Earlier this March, Organic Valley announced the single largest effort to save small organic family farms in the Northeast following news last year that Horizon and Maple Hill Creamery would be terminating contracts with more than 130 family farms. Organic Valley, a farmer-owned co-operative since its founding in 1988, is offering 80 small, Northeast organic family farms a market for their dairy through a letter of intent.
While Organic Valley is a national brand, they are committed to sustaining local farms including the more than 616 members in their Northeast Regional Pool. By working together through their co-operative, these family farms are able to negotiate for better prices, build economic efficiencies, and support one another through technical assistance and shared marketing. With the addition of new farmer-members in our region, food co-ops have an opportunity to contribute to the success of this effort by spreading the word and encouraging shoppers to sign on to the Northeast Organic Family Farm Partnership’s consumer pledge to increase their purchases from brands committed to sourcing from our region’s dairy farms, including Organic Valley.
“Our goal is to support the sustainability of organic dairy farms and rural economies here in our region,” said Erbin Crowell, Executive Director of the Neighboring Food Co-op Association (NFCA), the first retail organization to join the Partnership. “And we know that co-operatives such as Organic Valley that build the collective strength of family farmers and gives them more control over their future are key to this effort. We are so appreciative of their leadership in helping to save these farms and look forward to further collaboration.”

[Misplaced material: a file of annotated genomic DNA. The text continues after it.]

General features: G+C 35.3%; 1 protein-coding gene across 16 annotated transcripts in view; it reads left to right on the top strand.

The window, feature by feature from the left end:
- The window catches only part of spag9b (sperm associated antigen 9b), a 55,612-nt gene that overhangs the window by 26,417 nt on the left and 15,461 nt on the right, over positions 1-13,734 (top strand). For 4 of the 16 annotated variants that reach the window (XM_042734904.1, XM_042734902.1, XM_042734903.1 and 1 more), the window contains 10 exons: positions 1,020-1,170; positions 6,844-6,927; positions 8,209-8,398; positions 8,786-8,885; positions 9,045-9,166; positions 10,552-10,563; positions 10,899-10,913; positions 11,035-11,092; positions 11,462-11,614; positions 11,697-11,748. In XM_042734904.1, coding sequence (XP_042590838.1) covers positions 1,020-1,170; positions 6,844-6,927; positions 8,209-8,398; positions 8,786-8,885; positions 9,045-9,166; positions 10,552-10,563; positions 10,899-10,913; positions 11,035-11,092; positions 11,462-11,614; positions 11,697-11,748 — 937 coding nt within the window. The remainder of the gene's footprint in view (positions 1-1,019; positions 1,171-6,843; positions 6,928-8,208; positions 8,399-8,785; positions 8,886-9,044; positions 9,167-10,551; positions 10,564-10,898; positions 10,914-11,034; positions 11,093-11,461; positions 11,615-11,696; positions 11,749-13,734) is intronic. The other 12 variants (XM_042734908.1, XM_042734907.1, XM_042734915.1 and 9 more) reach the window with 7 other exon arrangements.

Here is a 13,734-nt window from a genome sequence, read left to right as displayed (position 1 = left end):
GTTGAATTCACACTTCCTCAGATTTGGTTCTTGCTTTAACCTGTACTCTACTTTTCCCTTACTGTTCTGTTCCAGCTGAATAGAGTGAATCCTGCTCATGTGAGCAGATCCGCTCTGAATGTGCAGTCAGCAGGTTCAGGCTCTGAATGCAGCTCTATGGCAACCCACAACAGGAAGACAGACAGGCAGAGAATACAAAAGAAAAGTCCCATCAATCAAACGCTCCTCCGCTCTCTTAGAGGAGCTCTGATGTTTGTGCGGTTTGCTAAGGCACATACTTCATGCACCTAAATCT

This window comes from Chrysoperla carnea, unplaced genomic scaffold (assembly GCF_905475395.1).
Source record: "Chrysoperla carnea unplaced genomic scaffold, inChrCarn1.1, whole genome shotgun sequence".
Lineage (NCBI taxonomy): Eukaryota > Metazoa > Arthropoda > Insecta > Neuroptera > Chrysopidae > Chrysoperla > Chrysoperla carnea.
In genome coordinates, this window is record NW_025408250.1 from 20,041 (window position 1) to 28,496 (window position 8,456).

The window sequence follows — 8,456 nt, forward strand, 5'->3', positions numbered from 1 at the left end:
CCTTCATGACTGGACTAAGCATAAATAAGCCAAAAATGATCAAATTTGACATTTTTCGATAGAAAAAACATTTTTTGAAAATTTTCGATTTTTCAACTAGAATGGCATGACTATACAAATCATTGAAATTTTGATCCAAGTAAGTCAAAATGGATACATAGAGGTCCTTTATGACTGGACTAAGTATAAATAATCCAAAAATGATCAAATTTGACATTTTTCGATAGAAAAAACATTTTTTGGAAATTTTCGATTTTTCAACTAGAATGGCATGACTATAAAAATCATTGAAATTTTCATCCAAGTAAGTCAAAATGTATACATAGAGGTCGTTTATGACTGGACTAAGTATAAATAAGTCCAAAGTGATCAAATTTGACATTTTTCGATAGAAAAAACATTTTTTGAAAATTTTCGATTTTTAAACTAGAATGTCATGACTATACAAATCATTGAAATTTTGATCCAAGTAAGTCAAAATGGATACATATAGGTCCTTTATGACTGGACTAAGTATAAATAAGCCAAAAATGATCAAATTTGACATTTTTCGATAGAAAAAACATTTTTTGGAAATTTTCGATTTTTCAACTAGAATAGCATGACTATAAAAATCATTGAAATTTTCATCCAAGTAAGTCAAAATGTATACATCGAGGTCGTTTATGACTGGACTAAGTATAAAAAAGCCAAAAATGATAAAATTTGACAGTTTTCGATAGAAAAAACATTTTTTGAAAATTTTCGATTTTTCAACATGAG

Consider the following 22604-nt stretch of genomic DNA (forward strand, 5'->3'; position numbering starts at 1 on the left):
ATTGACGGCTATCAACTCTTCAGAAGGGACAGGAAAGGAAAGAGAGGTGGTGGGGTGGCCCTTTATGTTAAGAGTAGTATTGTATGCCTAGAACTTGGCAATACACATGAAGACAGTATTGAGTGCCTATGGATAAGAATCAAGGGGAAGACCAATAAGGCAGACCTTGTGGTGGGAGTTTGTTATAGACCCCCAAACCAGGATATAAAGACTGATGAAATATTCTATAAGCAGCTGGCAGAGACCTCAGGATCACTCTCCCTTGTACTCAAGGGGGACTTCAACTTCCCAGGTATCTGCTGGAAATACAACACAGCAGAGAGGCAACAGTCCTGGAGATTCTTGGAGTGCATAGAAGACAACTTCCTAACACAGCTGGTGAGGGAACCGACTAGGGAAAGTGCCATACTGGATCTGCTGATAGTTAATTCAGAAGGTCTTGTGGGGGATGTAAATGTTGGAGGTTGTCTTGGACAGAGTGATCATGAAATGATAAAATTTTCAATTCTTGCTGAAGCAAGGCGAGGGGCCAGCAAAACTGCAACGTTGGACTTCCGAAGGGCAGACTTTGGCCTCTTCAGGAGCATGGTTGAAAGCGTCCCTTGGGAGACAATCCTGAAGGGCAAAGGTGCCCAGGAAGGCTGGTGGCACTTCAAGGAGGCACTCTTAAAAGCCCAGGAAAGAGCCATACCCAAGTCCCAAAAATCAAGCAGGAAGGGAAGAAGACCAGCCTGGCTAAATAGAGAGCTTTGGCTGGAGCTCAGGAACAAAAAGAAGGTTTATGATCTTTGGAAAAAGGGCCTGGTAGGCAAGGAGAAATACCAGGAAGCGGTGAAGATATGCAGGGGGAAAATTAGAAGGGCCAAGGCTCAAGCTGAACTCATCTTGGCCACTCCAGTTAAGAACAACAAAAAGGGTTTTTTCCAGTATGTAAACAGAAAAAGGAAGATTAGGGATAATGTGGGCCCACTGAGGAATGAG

While the 80 families decide whether to join the co-operative, 10 Northeast organic family farms have already done so. One of the 10 families who joined the co-operative this month is the Osgoods of Osgood Family Farm in Vermont.
“My family began farming this land over 65 years ago. I’m glad to partner with Organic Valley to continue our family farm,” said George Osgood of Corinth, Vermont. “A co-operative owned by small family farms is the perfect fit for us. It gives us the chance to keep doing what we love.”
Over the last decade, New England and New York State have lost hundreds of individual dairy farms. As a co-operative borne out of the farm crisis of the 1980s, the issue of saving small family farms is core to Organic Valley. And with 100,000 small family farms being lost over the last decade due to consolidation and industrialization, the fight is not over.
“We are the only national brand still fighting for small family farms because we know that the best quality food is ethically sourced from small family farms,” said Bob Kirchoff, Organic Valley CEO. “With the help of consumers and customers across the country, we are helping solve the crisis of disappearing small family farms. We are creating the food system we all want—one that regenerates soil, cares for animals, nourishes people, and strengthens communities.”